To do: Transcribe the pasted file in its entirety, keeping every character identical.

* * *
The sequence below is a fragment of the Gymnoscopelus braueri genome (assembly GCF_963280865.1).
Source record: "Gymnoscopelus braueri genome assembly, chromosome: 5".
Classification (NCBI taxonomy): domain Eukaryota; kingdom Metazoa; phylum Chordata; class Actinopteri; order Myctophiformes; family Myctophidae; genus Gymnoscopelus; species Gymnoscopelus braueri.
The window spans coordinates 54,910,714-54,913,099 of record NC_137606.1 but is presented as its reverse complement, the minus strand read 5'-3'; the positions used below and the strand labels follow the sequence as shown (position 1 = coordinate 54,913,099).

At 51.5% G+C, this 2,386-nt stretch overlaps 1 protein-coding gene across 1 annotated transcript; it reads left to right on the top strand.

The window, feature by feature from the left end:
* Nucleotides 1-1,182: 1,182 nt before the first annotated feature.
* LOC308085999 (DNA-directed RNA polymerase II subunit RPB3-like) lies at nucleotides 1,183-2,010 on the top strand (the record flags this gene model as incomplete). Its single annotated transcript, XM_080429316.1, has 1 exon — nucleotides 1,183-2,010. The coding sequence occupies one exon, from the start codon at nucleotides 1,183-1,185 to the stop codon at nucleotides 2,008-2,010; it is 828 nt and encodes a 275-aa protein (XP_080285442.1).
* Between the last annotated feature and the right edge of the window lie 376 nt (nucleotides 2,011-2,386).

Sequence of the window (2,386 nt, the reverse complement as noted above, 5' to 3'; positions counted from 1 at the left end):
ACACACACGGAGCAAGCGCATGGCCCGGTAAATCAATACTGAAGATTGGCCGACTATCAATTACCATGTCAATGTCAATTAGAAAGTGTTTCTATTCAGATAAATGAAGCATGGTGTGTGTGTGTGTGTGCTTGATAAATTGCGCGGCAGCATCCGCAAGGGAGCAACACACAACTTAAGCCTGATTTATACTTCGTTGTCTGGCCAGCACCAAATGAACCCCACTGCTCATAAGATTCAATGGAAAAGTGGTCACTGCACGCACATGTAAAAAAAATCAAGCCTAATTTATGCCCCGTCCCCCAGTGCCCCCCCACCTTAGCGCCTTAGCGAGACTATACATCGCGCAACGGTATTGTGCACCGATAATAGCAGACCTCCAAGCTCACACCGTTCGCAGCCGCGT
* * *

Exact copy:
The sequence below is a fragment of the Gymnoscopelus braueri genome (assembly GCF_963280865.1).
Source record: "Gymnoscopelus braueri genome assembly, chromosome: 5".
Classification (NCBI taxonomy): domain Eukaryota; kingdom Metazoa; phylum Chordata; class Actinopteri; order Myctophiformes; family Myctophidae; genus Gymnoscopelus; species Gymnoscopelus braueri.
The window spans coordinates 54,910,714-54,913,099 of record NC_137606.1 but is presented as its reverse complement, the minus strand read 5'-3'; the positions used below and the strand labels follow the sequence as shown (position 1 = coordinate 54,913,099).

At 51.5% G+C, this 2,386-nt stretch overlaps 1 protein-coding gene across 1 annotated transcript; it reads left to right on the top strand.

The window, feature by feature from the left end:
* Nucleotides 1-1,182: 1,182 nt before the first annotated feature.
* LOC308085999 (DNA-directed RNA polymerase II subunit RPB3-like) lies at nucleotides 1,183-2,010 on the top strand (the record flags this gene model as incomplete). Its single annotated transcript, XM_080429316.1, has 1 exon — nucleotides 1,183-2,010. The coding sequence occupies one exon, from the start codon at nucleotides 1,183-1,185 to the stop codon at nucleotides 2,008-2,010; it is 828 nt and encodes a 275-aa protein (XP_080285442.1).
* Between the last annotated feature and the right edge of the window lie 376 nt (nucleotides 2,011-2,386).

Sequence of the window (2,386 nt, the reverse complement as noted above, 5' to 3'; positions counted from 1 at the left end):
ACACACACGGAGCAAGCGCATGGCCCGGTAAATCAATACTGAAGATTGGCCGACTATCAATTACCATGTCAATGTCAATTAGAAAGTGTTTCTATTCAGATAAATGAAGCATGGTGTGTGTGTGTGTGTGCTTGATAAATTGCGCGGCAGCATCCGCAAGGGAGCAACACACAACTTAAGCCTGATTTATACTTCGTTGTCTGGCCAGCACCAAATGAACCCCACTGCTCATAAGATTCAATGGAAAAGTGGTCACTGCACGCACATGTAAAAAAAATCAAGCCTAATTTATGCCCCGTCCCCCAGTGCCCCCCCACCTTAGCGCCTTAGCGAGACTATACATCGCGCAACGGTATTGTGCACCGATAATAGCAGACCTCCAAGCTCACACCGTTCGCAGCCGCGT